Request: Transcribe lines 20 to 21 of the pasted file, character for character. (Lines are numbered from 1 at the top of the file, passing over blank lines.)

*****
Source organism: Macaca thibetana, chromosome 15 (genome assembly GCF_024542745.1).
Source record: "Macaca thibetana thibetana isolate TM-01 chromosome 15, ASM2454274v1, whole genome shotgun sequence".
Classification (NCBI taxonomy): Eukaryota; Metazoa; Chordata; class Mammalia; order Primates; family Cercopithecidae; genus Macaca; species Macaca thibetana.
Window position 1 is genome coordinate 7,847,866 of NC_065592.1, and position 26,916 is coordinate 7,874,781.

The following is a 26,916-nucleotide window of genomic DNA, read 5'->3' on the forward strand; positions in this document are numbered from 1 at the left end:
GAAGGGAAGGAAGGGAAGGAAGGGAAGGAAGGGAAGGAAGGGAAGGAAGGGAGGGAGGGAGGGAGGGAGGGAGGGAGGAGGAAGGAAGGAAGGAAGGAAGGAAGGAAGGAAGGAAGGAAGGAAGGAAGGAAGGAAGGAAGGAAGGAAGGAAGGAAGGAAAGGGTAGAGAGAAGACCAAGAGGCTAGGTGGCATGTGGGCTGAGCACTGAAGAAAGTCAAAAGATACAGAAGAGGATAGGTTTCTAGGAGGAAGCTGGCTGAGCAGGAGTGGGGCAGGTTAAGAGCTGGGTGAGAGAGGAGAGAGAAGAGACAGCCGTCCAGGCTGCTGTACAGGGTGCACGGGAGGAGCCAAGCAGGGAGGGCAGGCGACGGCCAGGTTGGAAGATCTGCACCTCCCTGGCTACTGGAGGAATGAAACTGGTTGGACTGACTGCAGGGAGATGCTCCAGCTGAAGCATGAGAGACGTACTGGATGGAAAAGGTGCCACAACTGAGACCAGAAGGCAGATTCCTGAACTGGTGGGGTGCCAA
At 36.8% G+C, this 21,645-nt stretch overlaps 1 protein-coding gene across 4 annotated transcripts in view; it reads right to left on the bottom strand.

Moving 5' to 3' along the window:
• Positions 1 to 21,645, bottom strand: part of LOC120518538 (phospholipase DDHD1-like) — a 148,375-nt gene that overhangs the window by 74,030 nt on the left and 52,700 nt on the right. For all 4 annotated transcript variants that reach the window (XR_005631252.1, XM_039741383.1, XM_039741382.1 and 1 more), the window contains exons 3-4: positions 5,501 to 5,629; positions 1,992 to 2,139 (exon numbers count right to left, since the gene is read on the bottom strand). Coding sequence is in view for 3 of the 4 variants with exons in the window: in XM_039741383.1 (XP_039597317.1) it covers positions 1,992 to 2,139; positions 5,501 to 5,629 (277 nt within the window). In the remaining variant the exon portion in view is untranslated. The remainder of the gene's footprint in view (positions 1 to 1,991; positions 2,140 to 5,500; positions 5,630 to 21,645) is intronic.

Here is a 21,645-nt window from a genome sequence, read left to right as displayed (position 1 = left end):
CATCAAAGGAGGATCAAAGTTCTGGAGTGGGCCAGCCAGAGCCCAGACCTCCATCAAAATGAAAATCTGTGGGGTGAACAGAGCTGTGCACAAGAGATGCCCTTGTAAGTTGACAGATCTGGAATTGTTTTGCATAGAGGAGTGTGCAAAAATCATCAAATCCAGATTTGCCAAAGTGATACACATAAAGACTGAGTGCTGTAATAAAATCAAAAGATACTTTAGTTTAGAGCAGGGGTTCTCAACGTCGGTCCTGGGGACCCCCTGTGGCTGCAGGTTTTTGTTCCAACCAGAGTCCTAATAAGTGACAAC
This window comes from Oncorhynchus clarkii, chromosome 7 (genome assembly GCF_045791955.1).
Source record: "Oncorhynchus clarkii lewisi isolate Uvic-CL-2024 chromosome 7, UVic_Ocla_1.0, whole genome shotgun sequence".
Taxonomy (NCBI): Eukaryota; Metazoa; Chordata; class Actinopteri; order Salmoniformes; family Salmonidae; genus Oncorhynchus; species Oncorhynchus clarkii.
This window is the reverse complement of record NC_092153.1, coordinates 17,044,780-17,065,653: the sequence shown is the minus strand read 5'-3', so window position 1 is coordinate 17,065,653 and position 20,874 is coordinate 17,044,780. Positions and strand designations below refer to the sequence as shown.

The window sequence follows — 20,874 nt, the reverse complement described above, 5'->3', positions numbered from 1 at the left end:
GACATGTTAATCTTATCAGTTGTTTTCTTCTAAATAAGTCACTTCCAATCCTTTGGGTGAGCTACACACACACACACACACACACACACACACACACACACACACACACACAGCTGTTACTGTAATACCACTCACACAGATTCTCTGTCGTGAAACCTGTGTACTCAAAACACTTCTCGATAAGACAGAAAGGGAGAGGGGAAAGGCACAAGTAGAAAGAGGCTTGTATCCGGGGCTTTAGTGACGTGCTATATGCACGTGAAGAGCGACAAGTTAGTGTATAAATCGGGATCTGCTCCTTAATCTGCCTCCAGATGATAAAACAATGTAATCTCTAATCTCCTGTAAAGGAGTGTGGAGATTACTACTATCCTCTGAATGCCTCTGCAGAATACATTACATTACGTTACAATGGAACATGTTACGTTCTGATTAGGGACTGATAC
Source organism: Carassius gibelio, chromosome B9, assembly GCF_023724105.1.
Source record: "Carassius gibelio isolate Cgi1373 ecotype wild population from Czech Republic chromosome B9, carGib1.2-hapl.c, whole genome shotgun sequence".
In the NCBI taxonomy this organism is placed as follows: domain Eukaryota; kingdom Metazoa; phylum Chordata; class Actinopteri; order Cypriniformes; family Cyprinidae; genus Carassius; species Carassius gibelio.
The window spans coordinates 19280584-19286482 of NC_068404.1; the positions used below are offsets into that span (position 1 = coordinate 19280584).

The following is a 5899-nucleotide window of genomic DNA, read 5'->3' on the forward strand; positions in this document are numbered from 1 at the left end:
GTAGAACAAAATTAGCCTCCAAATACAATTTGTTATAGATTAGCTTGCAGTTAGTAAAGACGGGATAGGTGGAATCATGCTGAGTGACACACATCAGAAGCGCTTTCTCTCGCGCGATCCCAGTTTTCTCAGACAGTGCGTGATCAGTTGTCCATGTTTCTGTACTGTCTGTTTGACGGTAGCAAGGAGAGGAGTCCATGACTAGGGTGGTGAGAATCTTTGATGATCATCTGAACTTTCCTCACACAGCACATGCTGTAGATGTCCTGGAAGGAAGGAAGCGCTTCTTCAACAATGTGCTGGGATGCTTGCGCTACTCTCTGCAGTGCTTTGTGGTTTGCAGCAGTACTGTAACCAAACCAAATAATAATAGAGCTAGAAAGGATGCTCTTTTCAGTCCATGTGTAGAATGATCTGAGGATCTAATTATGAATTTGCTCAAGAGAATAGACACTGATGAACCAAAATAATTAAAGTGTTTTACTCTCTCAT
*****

In the NCBI taxonomy this organism is placed as follows: domain Eukaryota; kingdom Metazoa; phylum Chordata; class Actinopteri; order Cypriniformes; family Cyprinidae; genus Carassius; species Carassius gibelio.
The window spans coordinates 19280584-19286482 of NC_068404.1; the positions used below are offsets into that span (position 1 = coordinate 19280584).